CSG Midwest
Using a site where B-24 bombers were made during World War II in a factory built by Henry Ford, Michigan hopes to build on its heritage as a hub of automotive manufacturing and innovation and become the world’s leader in autonomous vehicle technology.
In July, citing the creation of more and better jobs in the state’s thriving automotive industry, Gov. Rick Snyder announced the approval of $17 million in startup funds for the creation of the American Center for Mobility in Ypsilanti.

While technology has been a key component of medicine in the modern era, healthcare is moving towards more personalized treatments that are based on enormous amounts of data that are collected and managed in complex computer systems. Will equitable access to healthcare in the future mean not just access to medical professionals, but also access to these promising technologies that can aggregate information from multiple sources, and provide support for treatment planning?

Smartphones and digital devices are no longer just for entertainment or work. Hospitals and doctors’ offices are experimenting with how “smart” devices can support health. How prevalent is broadband access across the states? What is the prevalence of smartphones and wearables like FitBit to log data? To what degree do patients interact with their healthcare providers through technology today?

The dog days of summer at the end of August aren’t typically known for the level of activity in state capitals. But a couple of legislative hearings held this week in Texas and Michigan could have fairly significant implications for the future of transportation not just in those states but around the country.

CSG Midwest
Law enforcement in Illinois has new guidelines to follow when it uses so-called “stingray devices,” which help track criminal suspects and enable the collection of information from their phone calls and text messages. These devices trick phones in a particular area into thinking they are connecting to a cell phone tower operated by a service provider. As a result, they can be a powerful tool in helping police nab suspects. But at the same time, these cell phone simulators are collecting information from the phones of innocent people who happen to be in the same area.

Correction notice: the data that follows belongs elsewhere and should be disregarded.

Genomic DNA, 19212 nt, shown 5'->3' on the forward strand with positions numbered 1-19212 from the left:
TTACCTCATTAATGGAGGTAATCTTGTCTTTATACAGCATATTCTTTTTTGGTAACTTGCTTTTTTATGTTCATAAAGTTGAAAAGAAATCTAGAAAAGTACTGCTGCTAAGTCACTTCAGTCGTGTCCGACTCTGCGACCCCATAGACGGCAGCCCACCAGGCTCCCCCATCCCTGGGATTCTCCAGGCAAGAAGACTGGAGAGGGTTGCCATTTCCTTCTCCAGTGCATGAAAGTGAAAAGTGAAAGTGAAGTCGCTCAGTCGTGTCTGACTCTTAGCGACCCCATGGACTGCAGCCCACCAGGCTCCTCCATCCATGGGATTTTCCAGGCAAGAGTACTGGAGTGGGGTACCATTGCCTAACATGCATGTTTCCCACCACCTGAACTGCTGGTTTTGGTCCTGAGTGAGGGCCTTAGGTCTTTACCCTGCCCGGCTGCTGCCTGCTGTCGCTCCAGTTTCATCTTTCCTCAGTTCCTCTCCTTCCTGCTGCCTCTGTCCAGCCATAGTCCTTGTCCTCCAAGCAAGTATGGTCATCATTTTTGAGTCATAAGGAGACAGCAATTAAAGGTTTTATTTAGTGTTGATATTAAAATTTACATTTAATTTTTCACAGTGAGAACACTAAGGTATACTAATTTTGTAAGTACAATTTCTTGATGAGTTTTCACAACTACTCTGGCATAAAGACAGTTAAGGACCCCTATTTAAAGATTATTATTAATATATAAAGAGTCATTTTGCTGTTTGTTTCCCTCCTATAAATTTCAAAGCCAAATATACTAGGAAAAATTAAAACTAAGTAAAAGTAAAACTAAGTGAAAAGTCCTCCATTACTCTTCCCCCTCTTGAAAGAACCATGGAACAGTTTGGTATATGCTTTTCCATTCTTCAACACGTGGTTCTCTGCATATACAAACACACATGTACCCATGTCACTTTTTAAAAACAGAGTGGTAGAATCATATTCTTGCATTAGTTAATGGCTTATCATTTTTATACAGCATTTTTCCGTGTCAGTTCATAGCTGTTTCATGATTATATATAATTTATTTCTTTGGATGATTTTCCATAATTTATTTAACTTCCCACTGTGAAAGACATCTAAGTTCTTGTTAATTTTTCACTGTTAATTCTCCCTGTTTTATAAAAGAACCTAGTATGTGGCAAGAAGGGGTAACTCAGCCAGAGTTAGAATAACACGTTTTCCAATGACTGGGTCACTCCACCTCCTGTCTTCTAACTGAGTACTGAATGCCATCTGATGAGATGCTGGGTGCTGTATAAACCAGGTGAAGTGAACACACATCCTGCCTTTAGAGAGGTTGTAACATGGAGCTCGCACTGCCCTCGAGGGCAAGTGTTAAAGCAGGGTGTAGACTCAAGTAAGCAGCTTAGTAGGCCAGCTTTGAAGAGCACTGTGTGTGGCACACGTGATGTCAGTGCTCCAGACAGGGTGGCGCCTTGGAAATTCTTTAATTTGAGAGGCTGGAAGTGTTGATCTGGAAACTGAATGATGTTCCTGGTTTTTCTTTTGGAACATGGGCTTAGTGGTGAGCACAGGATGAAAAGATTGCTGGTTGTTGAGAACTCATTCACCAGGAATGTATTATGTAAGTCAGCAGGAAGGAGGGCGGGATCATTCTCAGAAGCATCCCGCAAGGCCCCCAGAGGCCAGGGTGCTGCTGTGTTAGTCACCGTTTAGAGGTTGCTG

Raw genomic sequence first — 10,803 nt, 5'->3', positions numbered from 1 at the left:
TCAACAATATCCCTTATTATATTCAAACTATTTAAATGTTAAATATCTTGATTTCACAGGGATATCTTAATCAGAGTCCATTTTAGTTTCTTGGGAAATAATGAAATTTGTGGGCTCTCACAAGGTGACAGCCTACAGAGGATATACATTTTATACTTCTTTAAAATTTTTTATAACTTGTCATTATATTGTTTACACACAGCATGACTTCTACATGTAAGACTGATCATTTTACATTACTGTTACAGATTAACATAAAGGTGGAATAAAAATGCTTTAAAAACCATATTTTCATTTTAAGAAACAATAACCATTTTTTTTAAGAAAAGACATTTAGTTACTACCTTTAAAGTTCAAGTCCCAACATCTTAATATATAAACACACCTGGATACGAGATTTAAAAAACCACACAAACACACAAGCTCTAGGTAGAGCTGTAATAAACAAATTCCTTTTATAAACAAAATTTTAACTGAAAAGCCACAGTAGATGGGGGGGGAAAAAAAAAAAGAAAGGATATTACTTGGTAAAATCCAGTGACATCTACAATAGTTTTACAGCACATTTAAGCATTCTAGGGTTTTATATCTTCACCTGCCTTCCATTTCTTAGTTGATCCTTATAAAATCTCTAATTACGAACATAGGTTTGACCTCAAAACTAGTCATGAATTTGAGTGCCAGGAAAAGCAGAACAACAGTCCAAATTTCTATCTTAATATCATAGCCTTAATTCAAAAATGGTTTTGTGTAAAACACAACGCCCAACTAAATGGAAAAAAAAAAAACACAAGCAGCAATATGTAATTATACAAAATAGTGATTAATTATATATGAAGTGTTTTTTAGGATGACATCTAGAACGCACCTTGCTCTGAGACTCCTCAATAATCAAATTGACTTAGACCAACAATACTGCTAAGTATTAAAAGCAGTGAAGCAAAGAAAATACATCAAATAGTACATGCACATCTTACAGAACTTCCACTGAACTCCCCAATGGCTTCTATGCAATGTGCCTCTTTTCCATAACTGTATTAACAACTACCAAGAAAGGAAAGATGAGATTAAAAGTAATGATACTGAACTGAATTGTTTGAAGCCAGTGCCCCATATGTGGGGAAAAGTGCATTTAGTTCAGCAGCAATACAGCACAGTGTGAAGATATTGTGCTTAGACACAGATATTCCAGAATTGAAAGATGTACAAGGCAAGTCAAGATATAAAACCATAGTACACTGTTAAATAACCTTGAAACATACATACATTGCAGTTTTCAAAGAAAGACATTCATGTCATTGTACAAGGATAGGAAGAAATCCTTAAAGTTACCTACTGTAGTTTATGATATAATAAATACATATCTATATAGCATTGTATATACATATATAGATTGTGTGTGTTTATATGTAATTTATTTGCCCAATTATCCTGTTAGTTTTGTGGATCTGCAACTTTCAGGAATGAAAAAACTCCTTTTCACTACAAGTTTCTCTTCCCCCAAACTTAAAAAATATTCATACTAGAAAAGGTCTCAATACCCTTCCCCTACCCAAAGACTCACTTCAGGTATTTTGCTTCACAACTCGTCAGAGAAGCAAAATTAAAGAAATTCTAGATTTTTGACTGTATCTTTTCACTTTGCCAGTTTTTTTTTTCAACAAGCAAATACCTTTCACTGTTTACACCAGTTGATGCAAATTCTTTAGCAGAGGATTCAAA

During a recent webcast presented by The Council of State Governments in collaboration with The Griffith Insurance Education Foundation, experts discussed vehicle telematics technology and its impact on the insurance industry.

CSG Midwest
A fiber optic connection is considered the “gold standard” for quality, high-speed Internet access, and in the Midwest, it’s in pretty short supply.
Except in North Dakota.
In the region’s most sparsely populated state, 60 percent of the households, including those on farms in far-flung areas, have fiber. (That compares to 24 percent in the Midwest, where most of the existing fiber networks serve urban areas.) In all, North Dakota ranks fifth in the nation in fiber access.This is amazing enough, considering many of the obstacles typically cited as responsible for the dearth of high-speed technologies in rural parts of the Midwest — for example, the high costs of serving low-density areas.
But the story of North Dakota’s prominence in fiber access is also a testament to entrepreneurship in the nation’s heartland, and perhaps a model for the rest of the Midwest.

Telematics—the technology of sending, receiving and storing information relating to vehicles via telecommunication devices—appears likely to have a significant impact on traditional insurance models in the years ahead. Telematics, for example, allows for the measurement of actual driving habits based on a vehicle’s real-time driving data. This non-partisan and non-advocative webinar, presented in collaboration with The Griffith Insurance Education Foundation, examines how the technology works, how telematics is impacting insurance models and products, and how public policymakers are considering the myriad questions and challenges this innovation presents.

Driver distraction is a leading factor in many crashes and texting is one of the most common distractions. State leaders have taken action. In 2007, Washington became the first state to ban texting while driving. Nine years later, 46 states and the District of Columbia have passed bans.

By Doug Robinson
The state government information technology, or IT, landscape continues to evolve and respond to significant changes reflecting demands of citizens, evolving business models, emerging technologies and the faster paced, more complex environment faced by state chief information officers. Based on recent surveys and data from the National Association of State Chief Information Officers, or NASCIO, state CIOs face several “forces of change” that require state IT leaders to adapt, evolve and respond to new demands and opportunities.